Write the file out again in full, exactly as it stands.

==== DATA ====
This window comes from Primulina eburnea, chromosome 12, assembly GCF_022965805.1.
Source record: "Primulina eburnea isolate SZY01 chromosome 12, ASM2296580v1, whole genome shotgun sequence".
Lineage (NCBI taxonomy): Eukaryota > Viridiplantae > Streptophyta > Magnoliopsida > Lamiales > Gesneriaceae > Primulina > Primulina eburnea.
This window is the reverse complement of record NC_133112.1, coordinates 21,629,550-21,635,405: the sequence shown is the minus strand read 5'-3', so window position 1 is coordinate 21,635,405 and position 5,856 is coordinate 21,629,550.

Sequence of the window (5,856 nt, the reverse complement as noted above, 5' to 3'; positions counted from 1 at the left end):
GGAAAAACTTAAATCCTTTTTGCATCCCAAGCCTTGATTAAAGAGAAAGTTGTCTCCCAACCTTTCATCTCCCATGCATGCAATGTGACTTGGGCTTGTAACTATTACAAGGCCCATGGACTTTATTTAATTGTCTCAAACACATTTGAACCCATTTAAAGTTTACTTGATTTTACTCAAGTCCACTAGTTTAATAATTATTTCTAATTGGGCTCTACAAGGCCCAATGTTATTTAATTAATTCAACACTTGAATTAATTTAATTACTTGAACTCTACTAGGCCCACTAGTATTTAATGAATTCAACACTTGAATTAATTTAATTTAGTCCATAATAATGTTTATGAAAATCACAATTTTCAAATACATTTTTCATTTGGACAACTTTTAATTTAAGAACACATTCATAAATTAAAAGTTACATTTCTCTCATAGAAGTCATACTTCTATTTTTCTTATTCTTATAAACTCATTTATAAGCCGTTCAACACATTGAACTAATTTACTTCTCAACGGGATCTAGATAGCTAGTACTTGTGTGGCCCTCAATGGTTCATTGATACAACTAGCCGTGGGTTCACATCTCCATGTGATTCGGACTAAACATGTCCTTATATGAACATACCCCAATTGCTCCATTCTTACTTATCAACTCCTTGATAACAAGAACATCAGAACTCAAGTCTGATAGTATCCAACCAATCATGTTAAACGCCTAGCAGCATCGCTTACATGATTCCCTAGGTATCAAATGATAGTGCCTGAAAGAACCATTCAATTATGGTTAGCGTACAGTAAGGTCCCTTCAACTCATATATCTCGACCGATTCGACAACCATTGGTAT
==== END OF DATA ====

This window comes from Primulina eburnea, chromosome 12, assembly GCF_022965805.1.
Source record: "Primulina eburnea isolate SZY01 chromosome 12, ASM2296580v1, whole genome shotgun sequence".
Lineage (NCBI taxonomy): Eukaryota > Viridiplantae > Streptophyta > Magnoliopsida > Lamiales > Gesneriaceae > Primulina > Primulina eburnea.
This window is the reverse complement of record NC_133112.1, coordinates 21,629,550-21,635,405: the sequence shown is the minus strand read 5'-3', so window position 1 is coordinate 21,635,405 and position 5,856 is coordinate 21,629,550.

Sequence of the window (5,856 nt, the reverse complement as noted above, 5' to 3'; positions counted from 1 at the left end):
GGAAAAACTTAAATCCTTTTTGCATCCCAAGCCTTGATTAAAGAGAAAGTTGTCTCCCAACCTTTCATCTCCCATGCATGCAATGTGACTTGGGCTTGTAACTATTACAAGGCCCATGGACTTTATTTAATTGTCTCAAACACATTTGAACCCATTTAAAGTTTACTTGATTTTACTCAAGTCCACTAGTTTAATAATTATTTCTAATTGGGCTCTACAAGGCCCAATGTTATTTAATTAATTCAACACTTGAATTAATTTAATTACTTGAACTCTACTAGGCCCACTAGTATTTAATGAATTCAACACTTGAATTAATTTAATTTAGTCCATAATAATGTTTATGAAAATCACAATTTTCAAATACATTTTTCATTTGGACAACTTTTAATTTAAGAACACATTCATAAATTAAAAGTTACATTTCTCTCATAGAAGTCATACTTCTATTTTTCTTATTCTTATAAACTCATTTATAAGCCGTTCAACACATTGAACTAATTTACTTCTCAACGGGATCTAGATAGCTAGTACTTGTGTGGCCCTCAATGGTTCATTGATACAACTAGCCGTGGGTTCACATCTCCATGTGATTCGGACTAAACATGTCCTTATATGAACATACCCCAATTGCTCCATTCTTACTTATCAACTCCTTGATAACAAGAACATCAGAACTCAAGTCTGATAGTATCCAACCAATCATGTTAAACGCCTAGCAGCATCGCTTACATGATTCCCTAGGTATCAAATGATAGTGCCTGAAAGAACCATTCAATTATGGTTAGCGTACAGTAAGGTCCCTTCAACTCATATATCTCGACCGATTCGACAACCATTGGTAT